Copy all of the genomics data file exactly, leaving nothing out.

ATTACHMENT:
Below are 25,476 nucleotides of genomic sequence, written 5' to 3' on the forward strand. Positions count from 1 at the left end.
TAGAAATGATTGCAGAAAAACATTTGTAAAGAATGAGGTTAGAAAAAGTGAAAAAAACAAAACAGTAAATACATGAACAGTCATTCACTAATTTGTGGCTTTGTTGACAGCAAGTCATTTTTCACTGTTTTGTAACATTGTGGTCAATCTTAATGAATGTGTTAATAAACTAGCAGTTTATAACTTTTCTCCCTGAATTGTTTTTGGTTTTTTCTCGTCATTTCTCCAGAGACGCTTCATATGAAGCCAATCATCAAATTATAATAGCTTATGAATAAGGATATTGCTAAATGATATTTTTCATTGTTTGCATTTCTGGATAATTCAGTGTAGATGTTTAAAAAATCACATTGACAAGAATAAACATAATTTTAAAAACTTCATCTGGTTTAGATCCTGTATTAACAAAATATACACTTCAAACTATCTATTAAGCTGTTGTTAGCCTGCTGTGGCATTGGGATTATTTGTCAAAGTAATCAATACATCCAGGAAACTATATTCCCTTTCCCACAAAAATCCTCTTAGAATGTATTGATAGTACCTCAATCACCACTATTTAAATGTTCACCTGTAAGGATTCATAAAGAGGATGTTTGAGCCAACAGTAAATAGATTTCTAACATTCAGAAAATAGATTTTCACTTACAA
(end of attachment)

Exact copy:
Below are 25,476 nucleotides of genomic sequence, written 5' to 3' on the forward strand. Positions count from 1 at the left end.
TAGAAATGATTGCAGAAAAACATTTGTAAAGAATGAGGTTAGAAAAAGTGAAAAAAACAAAACAGTAAATACATGAACAGTCATTCACTAATTTGTGGCTTTGTTGACAGCAAGTCATTTTTCACTGTTTTGTAACATTGTGGTCAATCTTAATGAATGTGTTAATAAACTAGCAGTTTATAACTTTTCTCCCTGAATTGTTTTTGGTTTTTTCTCGTCATTTCTCCAGAGACGCTTCATATGAAGCCAATCATCAAATTATAATAGCTTATGAATAAGGATATTGCTAAATGATATTTTTCATTGTTTGCATTTCTGGATAATTCAGTGTAGATGTTTAAAAAATCACATTGACAAGAATAAACATAATTTTAAAAACTTCATCTGGTTTAGATCCTGTATTAACAAAATATACACTTCAAACTATCTATTAAGCTGTTGTTAGCCTGCTGTGGCATTGGGATTATTTGTCAAAGTAATCAATACATCCAGGAAACTATATTCCCTTTCCCACAAAAATCCTCTTAGAATGTATTGATAGTACCTCAATCACCACTATTTAAATGTTCACCTGTAAGGATTCATAAAGAGGATGTTTGAGCCAACAGTAAATAGATTTCTAACATTCAGAAAATAGATTTTCACTTACAA